Block, Crouch Keeter, Behm & Sayed, LLP

Jamie S. Getty
By Jamie S. Getty

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Broken Engagement: Who Keeps the Ring?

You may have known a couple who got engaged, only to have one party (or maybe both parties) get cold feet. When the wedding is called off, who gets the ring? Should the “dumpee” be entitled to keep the ring because the “dumper” decided to end the engagement? Should the donor always be entitled to the ring? The answer to this question varies state to state.

North Carolina courts take the position that the ring is a “conditional gift,” which means that the gift only vests after a future event (the marriage) occurs. If the wedding is cancelled, ownership of the ring does not transfer and must be returned to the donor of the “gift.” Fault does not factor in to who gets to keep the ring.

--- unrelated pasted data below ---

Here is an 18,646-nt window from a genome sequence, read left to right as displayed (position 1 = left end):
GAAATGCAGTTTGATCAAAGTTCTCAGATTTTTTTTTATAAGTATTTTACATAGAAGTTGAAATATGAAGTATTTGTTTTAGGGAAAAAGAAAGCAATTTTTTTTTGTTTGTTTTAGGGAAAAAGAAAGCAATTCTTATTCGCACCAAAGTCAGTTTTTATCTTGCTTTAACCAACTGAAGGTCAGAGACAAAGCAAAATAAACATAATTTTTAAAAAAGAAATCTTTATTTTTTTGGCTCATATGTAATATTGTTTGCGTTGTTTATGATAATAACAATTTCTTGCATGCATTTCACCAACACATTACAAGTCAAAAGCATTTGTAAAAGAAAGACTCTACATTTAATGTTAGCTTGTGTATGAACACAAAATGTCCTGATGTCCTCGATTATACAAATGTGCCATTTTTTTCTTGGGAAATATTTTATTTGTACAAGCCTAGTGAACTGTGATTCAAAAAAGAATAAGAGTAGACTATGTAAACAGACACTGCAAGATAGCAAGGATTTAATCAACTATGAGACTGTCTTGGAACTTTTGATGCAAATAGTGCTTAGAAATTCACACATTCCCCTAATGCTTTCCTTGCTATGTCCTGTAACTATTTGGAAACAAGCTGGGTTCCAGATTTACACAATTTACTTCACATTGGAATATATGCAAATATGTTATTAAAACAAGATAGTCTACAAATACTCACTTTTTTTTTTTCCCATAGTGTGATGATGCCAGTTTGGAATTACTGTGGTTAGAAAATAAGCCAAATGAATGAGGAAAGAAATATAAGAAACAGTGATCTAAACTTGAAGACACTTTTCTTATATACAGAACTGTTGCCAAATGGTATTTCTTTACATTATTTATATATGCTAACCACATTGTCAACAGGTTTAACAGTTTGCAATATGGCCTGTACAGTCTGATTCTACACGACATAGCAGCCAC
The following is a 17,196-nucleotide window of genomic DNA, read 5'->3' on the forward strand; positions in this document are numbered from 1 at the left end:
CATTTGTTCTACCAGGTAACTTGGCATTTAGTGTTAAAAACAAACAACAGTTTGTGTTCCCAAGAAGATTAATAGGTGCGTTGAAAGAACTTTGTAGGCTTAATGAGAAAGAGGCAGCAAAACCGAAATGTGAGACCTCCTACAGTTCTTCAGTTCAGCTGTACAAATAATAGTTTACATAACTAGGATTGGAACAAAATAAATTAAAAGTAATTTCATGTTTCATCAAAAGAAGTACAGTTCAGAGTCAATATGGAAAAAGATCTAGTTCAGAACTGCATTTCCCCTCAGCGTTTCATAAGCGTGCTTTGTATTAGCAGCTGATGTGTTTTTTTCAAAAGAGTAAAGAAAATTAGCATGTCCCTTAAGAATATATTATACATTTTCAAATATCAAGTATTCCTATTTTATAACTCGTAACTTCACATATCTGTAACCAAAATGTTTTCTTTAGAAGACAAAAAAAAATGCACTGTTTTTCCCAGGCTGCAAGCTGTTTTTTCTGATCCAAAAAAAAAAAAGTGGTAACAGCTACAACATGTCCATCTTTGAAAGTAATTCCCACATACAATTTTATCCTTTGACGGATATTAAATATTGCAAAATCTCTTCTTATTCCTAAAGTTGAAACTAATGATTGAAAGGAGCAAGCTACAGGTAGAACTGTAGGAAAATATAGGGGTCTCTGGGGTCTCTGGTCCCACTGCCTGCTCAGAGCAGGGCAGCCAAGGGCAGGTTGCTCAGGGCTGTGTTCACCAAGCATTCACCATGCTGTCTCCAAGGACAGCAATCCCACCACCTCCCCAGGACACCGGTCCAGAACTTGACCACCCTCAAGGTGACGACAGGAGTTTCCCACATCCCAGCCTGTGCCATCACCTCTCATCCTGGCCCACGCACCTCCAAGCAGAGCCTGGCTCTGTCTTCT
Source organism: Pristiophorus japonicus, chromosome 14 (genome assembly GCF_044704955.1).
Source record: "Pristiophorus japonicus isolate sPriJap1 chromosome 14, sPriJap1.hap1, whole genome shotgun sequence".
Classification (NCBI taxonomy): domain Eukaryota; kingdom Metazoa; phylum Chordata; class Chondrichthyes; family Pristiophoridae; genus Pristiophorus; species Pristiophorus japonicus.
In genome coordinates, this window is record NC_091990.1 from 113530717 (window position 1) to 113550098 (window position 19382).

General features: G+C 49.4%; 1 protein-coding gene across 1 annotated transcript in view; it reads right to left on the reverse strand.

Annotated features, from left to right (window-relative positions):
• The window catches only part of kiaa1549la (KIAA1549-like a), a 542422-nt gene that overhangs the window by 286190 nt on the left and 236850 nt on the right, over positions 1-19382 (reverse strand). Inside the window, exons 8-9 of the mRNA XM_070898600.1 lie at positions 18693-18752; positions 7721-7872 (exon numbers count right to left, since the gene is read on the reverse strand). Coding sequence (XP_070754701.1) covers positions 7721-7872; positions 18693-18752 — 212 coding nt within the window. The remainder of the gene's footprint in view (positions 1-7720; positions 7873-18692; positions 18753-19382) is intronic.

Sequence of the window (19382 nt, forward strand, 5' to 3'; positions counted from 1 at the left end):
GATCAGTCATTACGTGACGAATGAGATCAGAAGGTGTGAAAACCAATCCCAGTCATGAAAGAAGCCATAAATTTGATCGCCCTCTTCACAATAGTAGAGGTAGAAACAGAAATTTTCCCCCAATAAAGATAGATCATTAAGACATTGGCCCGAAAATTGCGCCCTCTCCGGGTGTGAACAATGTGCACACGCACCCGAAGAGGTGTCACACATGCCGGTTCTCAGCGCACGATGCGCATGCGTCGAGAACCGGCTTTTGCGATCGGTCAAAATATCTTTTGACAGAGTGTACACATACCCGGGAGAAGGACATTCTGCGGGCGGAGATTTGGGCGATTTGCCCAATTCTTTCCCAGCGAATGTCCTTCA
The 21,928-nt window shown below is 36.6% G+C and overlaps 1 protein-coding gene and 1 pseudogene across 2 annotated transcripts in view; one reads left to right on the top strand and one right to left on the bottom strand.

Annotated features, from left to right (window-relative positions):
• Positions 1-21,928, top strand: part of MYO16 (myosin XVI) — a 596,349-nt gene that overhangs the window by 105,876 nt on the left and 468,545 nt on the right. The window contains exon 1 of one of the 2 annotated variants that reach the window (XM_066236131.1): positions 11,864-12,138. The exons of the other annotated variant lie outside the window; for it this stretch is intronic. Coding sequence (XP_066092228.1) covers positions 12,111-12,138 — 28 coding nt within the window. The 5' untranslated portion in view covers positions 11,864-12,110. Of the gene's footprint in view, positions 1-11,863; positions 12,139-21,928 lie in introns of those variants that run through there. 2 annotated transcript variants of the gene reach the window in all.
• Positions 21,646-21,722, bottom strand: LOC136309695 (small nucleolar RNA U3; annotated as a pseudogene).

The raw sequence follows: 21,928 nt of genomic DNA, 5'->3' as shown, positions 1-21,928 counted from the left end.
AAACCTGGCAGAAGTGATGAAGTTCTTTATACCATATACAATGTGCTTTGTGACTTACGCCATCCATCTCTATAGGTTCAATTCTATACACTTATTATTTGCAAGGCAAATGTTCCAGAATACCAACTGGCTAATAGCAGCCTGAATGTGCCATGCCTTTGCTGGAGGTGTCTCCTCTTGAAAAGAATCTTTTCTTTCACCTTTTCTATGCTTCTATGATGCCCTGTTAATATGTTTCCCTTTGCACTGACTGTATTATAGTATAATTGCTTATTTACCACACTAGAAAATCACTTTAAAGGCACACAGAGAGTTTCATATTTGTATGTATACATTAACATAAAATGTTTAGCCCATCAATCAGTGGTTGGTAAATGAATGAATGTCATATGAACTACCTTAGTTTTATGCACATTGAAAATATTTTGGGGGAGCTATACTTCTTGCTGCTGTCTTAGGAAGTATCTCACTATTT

Of course, if the prospective bride provided the ring, either purchasing it herself or as a family heirloom used as her engagement ring, she would be entitled to keep it. The general rule gets a bit fuzzy if the prospective bride provided part of the ring. For example, the prospective bride might provide the diamonds and the prospective groom mount them into a new setting. Then the prospective bride will either have to reimburse the prospective groom in order to keep the entire ring, or the diamonds can be removed and returned to her while he keeps the setting.

What if the prospective bride or her family paid for a wedding, only to be left at the altar? While it would seem only fair that she should keep a “gifted” ring to compensate for what she paid towards the doomed wedding, she must still return the ring. However, she is not without recourse. North Carolina recognizes the tort of breach of promise to marry. While she would have to return the ring upon demand, she may nonetheless have a claim against the runaway groom to recoup any money that was spent on nonrefundable deposits.